Purbeck Mineral and Mining Museum
The Purbeck Mineral and Mining Museum exists to preserve and interpret the historic extractive industries in ball clay mining in the Isle of Purbeck. The museum is located adjacent to Norden station on the Swanage Railway and is open from the end of March to the end of September on weekends, some weekdays and Bank Holidays.
|Purbeck Mineral and Mining Museum|
Purbeck Mining Museum under construction
|Built by||Purbeck Mineral and Mining Museum Group|
|Original gauge||3 ft 9 in (1,143 mm)|
|Preserved gauge||2 ft (610 mm)|
|2004||Planning permission is granted to develop a museum at Norden Station|
|2013||Steam returns to the Line, officially|
A redundant mine has been relocated to Norden with a railway laid around the site, a new engine shed and the restoration of wagons that worked on the lines around Norden.
The main future aim of the museum is to construct a new building at Norden to house Secundus, a 2 foot 8 inch steam loco, wagons and other artefacts not on display at present. It will also contain a library and education centre.
It is planned to extend the narrow gauge railway to the other side of the Swanage Branch line to land owned by the group via Bridge 15. In 2010 a structural engineer surveyed Bridge 15, a skew bridge over the Swanage Railway. The condition of the bridge was good for a "temporary" bridge built in 1885. Since then the Bridge has been involved in a serious incident in which it has been severely damaged.
The Middlebere Tramway was funded by Benjamin Fayle, a close friend of Thomas Byerley of Wedgwood, the Staffordshire pottery. When the original owner of the clay pits, Barker Chofney, was declared bankrupt, Fayle took them over to ensure a reliable supply of Ball Clay for Wedgwood and other potteries. The Iron Rail Way, as it was originally known, opened in 1806. It was designed by John Hodgkinson using the same construction techniques as the Surrey Iron Railway. It was 3 ft 9 in (1,143 mm) gauge and 3.4 miles long. The rails were cast iron, L-shaped, 3 ft long and weighed 40 lb. The horse-drawn clay wagons had flangeless wheels, and the sleepers were simply stone blocks 60-70 lb each numbering well in excess of 10,000. The cast iron rails were secured to the sleepers with metal spike and oak dowel.
In 1807, the line was extended south under the Wareham to Corfe road. The tunnel exists and is a listed building, however it is blocked. A second tunnel was built in 1825 east of the first tunnel and it is also blocked. In 1881, when the LSWR built the Swanage line the Middlebere Tramway was extended east parallel to the new line and Eldons Sidings were built to transfer clay to the standard gauge network. In 1907, the tramway was abandoned after 101 years of service.
The quay at Middlebere Creek has fallen into disrepair and almost vanished. Some stone sleepers remain in place today, complete with holes where the rails used to be fixed, whilst others have been reused as paving stones at various locations. Others can be found in the walls at Middlebere Farm. In many places the route across Hartland moor can be traced.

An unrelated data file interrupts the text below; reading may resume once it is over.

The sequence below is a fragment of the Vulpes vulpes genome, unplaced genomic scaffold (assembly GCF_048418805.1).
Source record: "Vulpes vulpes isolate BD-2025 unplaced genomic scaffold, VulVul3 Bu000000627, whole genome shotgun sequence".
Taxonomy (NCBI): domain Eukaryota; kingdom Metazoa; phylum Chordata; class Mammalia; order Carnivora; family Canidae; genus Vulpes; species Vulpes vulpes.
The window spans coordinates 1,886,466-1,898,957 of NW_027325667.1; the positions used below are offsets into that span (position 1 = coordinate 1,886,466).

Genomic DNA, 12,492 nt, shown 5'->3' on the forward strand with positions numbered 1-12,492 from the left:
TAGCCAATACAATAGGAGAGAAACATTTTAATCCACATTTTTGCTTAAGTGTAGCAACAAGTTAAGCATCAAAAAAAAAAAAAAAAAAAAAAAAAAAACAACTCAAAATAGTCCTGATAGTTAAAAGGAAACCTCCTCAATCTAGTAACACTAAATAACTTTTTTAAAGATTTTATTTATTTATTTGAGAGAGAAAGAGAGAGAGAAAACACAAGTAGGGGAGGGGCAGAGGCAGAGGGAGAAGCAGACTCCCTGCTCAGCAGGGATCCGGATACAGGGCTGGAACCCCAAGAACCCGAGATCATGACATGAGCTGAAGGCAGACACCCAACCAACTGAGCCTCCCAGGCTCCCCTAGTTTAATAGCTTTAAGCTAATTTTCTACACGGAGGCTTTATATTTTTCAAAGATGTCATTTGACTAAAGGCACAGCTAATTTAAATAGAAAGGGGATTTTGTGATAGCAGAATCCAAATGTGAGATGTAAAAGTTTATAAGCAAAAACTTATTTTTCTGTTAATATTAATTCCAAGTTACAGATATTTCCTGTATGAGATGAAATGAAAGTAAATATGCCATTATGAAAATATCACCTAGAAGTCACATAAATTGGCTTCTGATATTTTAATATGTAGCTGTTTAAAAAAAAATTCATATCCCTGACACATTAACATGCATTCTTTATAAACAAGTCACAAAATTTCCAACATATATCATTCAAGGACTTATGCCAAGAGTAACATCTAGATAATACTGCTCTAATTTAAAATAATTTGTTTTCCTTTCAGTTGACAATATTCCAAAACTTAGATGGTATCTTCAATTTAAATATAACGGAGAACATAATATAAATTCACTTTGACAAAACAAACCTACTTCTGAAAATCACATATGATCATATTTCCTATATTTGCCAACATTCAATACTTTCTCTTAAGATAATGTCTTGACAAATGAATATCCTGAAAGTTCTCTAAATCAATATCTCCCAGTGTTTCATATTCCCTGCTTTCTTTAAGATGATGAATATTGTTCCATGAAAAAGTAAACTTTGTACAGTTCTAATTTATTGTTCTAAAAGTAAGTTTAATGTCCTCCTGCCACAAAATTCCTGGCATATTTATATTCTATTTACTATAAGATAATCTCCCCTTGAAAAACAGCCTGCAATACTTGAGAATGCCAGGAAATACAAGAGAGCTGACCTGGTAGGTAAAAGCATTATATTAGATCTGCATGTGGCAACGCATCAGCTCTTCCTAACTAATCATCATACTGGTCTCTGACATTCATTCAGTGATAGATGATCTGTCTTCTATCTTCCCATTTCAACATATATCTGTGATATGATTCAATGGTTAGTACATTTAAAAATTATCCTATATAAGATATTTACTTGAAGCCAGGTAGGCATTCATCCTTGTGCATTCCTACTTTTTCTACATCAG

In May 1854 a railway opened from the clay pits at Newton to Goathorn Pier on South Deep in Poole Harbour. The Admiralty had given permission for the building of the pier in 1852. The railway was initially horse worked and built at 3 ft (914 mm) gauge but was re-gauged to 3 ft 9 in (1,143 mm) to take a Steam locomotive that was built by Stephen Lewin of Poole Foundry in about 1870. The engine was named "Corfe" but was nicknamed "Tiny" because of its size. The nickname became its real name. An engine shed was built at Newton to house "Tiny" and was located alongside clay workers' cottages. The water required for "Tiny" was obtained by hand pump from a well to the south of the engine shed. The coal for "Tiny" would have been brought in by ship via Goathorn Pier. In 1907 the railway was joined to Norden and part of it became the "Fayles Tramway".
In about 1907 the Middlebere tramway fell out of use and a link to Newton was constructed to a gauge of 3 ft 9 in (1,143 mm), rails were laid from a point just southeast of the Slepe Road bridge at Norden across the Heath to join the Newton tramway, giving an outlet to Goathorn Pier. The line was 5 3/4 miles in length, another locomotive was purchased. The railway enabled some of the clay from Norden to be exported via Goathorn pier and in turn some of the clay from Newton to exit Purbeck by train via Eldon Sidings. The railway was also used in 1924 to construct the Training Bank to maintain a navigable approach to Poole Harbour. It was constructed from limestone blocks (Portland and Purbeck stone) which were carried by the railway from Norden to Goathorn where they were loaded on to barges.
The line was constructed using flat-bottomed rail spiked to wooden sleepers with earth ballast in a conventional way. There was an additional locomotive shed at Norden and trackwork included a short branch at Bushey. Other features included a wooden bridge over the Corfe River.
By 1937 the Newton line seems to be little used. The pier at Goathorn ceased to be worked with the Second War requiring the peninsula as part of a bombing range. Much of the line that crossed Newton Heath was taken up in 1940 and there was no working north of the engine shed at NordenThe line was abandoned in 1937 and clay then left by lorry or via the Swanage Branch Line. In 1948 the complex at Norden was regauged to 1 ft 11 1⁄2 in (597 mm). To work the narrow-gauge line one steam-engine and several internal combustion engined rail tractors were purchased. The steam-engine was "Russell" a 2-6-2T Hunslet (1906) with a chequered history. In the final years of the Norden system a number of Ruston & Hornsby 48DL class 0-4-0 engines operated on the line, numbers 392117, 175413 and 179889, also used for a while was a Motorail simplex (c/n 5252).